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Margaret Mead: The Making of an American Icon Hardcover – November 23, 2008

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Editorial Reviews

From Publishers Weekly

As an anthropologist who has herself conducted research in Papua New Guinea, Lutkehaus (Zarias Fire) is well positioned to evaluate renowned forerunner Margaret Meads cultural influence in 20th-century American society. Her intriguing thesis examines Mead as a representative figure of public concerns and desires—and as a prism through which to view anthropologys influence on the rapidly changing contours of American life. The argument remains too familiar and superficial, however, to be of much force. Lutkehaus stresses Meads early media-savvy participation in the construction of a public persona—from quintessential 1920s flapper to model modern woman, Grandmother to the World to emblem of gay rights. Mead had an instinct for resonant social commentary and notoriety. The author emphasizes (as do many Mead biographers) the connection between her subjects personal life and her academic and popular writing (beginning with her highly influential crossover studies of Samoan adolescence and sexuality), but is too protective of her subject to allow a nuanced reading of Meads precise methodology or political liberalism, or their notable entanglement in the relationship between Meads version of cultural relativism, the new field of applied anthropology and American hegemony. (Dec.)
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"Lutkehaus provides a fair and fascinating account of her multifaceted subject, making this as intriguing and thought-provoking a biography as one could wish for."--Guy Cook, Times Higher Education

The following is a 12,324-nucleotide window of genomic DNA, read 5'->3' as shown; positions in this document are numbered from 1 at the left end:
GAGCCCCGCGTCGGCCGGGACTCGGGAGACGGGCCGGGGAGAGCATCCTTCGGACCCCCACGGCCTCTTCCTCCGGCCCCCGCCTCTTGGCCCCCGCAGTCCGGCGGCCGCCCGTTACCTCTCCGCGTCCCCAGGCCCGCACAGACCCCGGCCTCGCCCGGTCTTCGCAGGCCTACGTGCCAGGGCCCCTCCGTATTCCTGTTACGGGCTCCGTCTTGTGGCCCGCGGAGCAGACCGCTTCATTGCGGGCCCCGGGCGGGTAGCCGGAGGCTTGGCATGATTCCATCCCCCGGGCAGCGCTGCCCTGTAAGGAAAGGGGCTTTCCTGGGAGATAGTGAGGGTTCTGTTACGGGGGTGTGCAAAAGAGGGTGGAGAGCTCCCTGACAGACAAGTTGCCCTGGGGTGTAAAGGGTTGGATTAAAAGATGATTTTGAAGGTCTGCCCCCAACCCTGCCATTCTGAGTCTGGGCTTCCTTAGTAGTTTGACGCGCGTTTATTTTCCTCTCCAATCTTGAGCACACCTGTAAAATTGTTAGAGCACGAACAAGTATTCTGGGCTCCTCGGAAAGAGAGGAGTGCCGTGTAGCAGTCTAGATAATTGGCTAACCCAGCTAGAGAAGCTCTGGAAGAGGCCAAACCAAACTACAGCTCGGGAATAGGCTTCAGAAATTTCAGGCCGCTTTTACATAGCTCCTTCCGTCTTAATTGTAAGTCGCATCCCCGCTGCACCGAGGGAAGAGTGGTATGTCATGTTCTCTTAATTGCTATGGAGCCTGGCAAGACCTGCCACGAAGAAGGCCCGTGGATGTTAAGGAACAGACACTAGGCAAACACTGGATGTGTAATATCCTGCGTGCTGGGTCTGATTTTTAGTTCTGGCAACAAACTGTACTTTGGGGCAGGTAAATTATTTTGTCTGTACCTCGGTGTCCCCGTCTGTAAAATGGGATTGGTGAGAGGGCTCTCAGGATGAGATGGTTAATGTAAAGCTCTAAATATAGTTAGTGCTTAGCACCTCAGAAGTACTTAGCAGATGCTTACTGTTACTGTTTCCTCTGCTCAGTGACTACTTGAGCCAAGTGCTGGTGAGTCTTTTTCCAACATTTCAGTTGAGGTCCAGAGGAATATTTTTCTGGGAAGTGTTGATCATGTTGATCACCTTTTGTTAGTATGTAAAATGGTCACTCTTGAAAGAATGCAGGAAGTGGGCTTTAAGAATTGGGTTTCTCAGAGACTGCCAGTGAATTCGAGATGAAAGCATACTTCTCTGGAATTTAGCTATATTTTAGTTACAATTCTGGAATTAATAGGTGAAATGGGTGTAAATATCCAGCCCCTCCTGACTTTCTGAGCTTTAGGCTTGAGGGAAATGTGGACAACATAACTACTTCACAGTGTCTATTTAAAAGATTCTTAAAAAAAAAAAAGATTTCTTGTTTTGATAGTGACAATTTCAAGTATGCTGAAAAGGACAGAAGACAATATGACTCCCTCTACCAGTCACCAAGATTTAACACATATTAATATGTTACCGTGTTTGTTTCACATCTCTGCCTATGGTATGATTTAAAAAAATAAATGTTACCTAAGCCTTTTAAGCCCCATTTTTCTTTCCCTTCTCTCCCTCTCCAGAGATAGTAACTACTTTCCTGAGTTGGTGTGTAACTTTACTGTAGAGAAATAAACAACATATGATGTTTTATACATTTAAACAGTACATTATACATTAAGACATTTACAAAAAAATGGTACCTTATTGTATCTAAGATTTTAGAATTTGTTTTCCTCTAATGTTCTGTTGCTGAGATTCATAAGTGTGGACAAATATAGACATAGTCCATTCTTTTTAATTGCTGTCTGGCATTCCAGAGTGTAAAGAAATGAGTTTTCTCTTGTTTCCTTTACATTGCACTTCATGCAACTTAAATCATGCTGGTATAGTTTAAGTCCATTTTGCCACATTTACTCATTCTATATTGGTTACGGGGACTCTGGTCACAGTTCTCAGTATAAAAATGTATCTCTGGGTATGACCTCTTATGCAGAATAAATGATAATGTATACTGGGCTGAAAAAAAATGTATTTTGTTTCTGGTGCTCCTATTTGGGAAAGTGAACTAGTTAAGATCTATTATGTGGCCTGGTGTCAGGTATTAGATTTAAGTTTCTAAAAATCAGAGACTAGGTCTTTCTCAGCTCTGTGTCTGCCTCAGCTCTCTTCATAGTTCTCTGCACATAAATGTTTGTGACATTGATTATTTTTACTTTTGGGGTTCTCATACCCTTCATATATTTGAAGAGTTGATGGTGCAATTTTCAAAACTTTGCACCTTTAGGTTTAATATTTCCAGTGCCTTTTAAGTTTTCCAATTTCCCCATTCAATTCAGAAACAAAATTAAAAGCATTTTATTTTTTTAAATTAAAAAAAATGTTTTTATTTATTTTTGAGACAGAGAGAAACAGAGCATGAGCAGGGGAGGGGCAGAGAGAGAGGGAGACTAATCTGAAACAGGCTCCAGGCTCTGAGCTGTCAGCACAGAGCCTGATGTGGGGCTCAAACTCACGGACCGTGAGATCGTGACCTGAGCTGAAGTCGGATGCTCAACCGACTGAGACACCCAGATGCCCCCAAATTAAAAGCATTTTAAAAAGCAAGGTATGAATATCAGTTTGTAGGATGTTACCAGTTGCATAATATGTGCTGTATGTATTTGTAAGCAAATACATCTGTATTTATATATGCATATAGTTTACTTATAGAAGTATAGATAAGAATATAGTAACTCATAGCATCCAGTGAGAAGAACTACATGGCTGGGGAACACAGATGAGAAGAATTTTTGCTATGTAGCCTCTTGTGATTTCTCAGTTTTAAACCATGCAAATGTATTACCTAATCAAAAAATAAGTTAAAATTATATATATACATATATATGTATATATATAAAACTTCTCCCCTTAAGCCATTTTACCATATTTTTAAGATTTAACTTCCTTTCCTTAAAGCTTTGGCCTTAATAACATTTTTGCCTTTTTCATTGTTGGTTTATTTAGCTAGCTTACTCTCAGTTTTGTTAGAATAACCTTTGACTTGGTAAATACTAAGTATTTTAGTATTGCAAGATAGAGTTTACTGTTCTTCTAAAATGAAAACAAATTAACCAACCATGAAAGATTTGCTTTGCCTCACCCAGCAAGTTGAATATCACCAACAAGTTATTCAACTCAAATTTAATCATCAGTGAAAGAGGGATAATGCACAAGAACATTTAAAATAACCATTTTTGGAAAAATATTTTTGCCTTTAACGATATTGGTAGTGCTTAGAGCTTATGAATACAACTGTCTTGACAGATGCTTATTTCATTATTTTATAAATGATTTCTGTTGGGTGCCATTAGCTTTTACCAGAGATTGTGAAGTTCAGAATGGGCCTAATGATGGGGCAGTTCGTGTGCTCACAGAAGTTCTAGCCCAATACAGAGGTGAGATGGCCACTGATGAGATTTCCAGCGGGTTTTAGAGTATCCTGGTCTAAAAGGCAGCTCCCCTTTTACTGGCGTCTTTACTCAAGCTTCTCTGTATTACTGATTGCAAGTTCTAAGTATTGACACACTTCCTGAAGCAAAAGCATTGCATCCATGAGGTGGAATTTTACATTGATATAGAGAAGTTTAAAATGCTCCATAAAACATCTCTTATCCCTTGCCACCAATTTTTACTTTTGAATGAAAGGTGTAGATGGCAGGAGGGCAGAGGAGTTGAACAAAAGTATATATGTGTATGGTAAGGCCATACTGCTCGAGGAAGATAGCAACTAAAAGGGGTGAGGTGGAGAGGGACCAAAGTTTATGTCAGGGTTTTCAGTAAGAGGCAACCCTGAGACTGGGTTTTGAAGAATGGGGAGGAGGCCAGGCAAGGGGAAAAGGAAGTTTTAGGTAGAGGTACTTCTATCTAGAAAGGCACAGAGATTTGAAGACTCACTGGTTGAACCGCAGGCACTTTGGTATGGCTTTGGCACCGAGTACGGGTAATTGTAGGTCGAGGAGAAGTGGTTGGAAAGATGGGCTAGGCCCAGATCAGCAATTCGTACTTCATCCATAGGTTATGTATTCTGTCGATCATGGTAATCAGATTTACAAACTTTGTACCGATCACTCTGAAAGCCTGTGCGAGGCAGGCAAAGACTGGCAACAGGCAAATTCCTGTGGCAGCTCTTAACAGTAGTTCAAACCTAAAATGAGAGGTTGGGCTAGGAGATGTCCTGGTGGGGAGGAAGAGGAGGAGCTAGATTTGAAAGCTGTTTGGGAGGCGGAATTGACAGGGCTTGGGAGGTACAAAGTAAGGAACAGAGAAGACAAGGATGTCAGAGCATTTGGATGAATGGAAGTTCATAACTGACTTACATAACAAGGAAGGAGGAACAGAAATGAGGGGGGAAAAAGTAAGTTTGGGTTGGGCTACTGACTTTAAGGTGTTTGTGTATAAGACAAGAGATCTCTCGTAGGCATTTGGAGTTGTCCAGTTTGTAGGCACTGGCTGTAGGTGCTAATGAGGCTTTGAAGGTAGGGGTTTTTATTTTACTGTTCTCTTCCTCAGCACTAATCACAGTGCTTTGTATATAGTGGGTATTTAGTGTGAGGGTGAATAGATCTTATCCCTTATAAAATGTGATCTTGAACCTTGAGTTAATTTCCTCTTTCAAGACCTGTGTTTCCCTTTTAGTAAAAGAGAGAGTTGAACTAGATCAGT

"Lutkehaus effectively and perceptively examines Mead's impact (both subtle and overt) on anthropology and American popular culture from the 1928 publication of her first book, Coming of Age in Samoa, to the present day. With its fresh approach, this work is a valuable addition to the body of literature on Mead. Highly recommended for anthropology and popular culture collections in academic and large public libraries."--Elizabeth Salt, Library Journal

"[Nancy C. Lutkehaus has] written an illuminating book--more a sociohistorical portrait than a birth-to-death biography--that examines how Margaret Mead became an American icon."--Laurence A. Marschall, Natural History

"In 1972, college student Lutkehaus worked a year for Margaret Mead. Experiencing the variety of Mead's roles as a mature anthropologist herself, she decided to analyze that best-known U.S. anthropologist. Her book presents Mead as American icon, modern woman, anthropologist, woman scientist, celebrity, and posthumous public anthropologist."--A.B. Kehoe, Choice

"For those interested in the history of science, the nature of celebrity and fame, and the roles of women in anthropology, Lutkehaus's volume is a welcome and important addition to our understanding of the place of professions and noteworthy professionals in American society and culture."--Nancy J. Parezo, American Historical Review

"Lutkehaus's engagingly written study of the iconic status of Margaret Mead in America is indispensable for thinking about the relationship between public intellectual academics and broader cultural trends."--Neil Mclaughlin, Contexts

"This book is perfectly focused, richly researched, filled with incidents and evidence and insightful interviews, and written as a story that certainly held this reader. It is a treasure, full of history and insights. . . . I think Mead would have liked this solidly researched and convincingly interpreted book, and I think she deserved it. I think she would think that she chose well when she chose Lutkehaus as her assistant half a century ago."--Dorothy K. Billings, Current Anthropology

"In this wonderfully illustrated book, Lutkehaus . . . carries off the narrative and the analysis of Mead's 'iconicity' with learning, clarity, and panache."--Howard Brick, Museum Anthropology Review

"This meticulously researched book makes a significant contribution to the history of twentieth century American liberal thought and public opinion. . . . The book is a great read, entertaining as well as informative. It makes skilful and pointed use of photographs, advertisements, illustrations and cartoons to amplify its subject."--Penelope Schoeffel Meleisea, Pacific Affairs

"For readers interested in scientists as public intellectuals, celebrities, popularizers, social activists, and academic superstars, Lutkehaus's book offers an important refinement of a discussion begun in Rae Goodell's The Visible Scientists."--Virginia Yans, ISIS


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